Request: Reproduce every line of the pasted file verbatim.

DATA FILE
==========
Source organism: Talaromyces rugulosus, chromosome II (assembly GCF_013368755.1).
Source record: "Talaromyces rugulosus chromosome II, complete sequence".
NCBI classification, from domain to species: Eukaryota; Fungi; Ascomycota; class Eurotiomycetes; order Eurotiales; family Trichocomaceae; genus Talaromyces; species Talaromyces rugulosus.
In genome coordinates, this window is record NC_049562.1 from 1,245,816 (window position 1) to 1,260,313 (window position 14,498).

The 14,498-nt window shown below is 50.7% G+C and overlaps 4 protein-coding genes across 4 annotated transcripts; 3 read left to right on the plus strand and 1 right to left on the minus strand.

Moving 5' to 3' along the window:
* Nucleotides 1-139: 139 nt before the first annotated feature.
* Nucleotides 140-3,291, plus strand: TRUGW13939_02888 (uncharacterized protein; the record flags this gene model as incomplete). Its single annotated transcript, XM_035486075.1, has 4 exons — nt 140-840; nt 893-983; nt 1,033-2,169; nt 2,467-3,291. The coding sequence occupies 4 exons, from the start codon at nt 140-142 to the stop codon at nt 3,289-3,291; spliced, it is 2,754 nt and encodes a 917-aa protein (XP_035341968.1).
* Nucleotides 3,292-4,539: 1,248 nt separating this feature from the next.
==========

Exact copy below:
Source organism: Talaromyces rugulosus, chromosome II (assembly GCF_013368755.1).
Source record: "Talaromyces rugulosus chromosome II, complete sequence".
NCBI classification, from domain to species: Eukaryota; Fungi; Ascomycota; class Eurotiomycetes; order Eurotiales; family Trichocomaceae; genus Talaromyces; species Talaromyces rugulosus.
In genome coordinates, this window is record NC_049562.1 from 1,245,816 (window position 1) to 1,260,313 (window position 14,498).

The 14,498-nt window shown below is 50.7% G+C and overlaps 4 protein-coding genes across 4 annotated transcripts; 3 read left to right on the plus strand and 1 right to left on the minus strand.

Moving 5' to 3' along the window:
* Nucleotides 1-139: 139 nt before the first annotated feature.
* Nucleotides 140-3,291, plus strand: TRUGW13939_02888 (uncharacterized protein; the record flags this gene model as incomplete). Its single annotated transcript, XM_035486075.1, has 4 exons — nt 140-840; nt 893-983; nt 1,033-2,169; nt 2,467-3,291. The coding sequence occupies 4 exons, from the start codon at nt 140-142 to the stop codon at nt 3,289-3,291; spliced, it is 2,754 nt and encodes a 917-aa protein (XP_035341968.1).
* Nucleotides 3,292-4,539: 1,248 nt separating this feature from the next.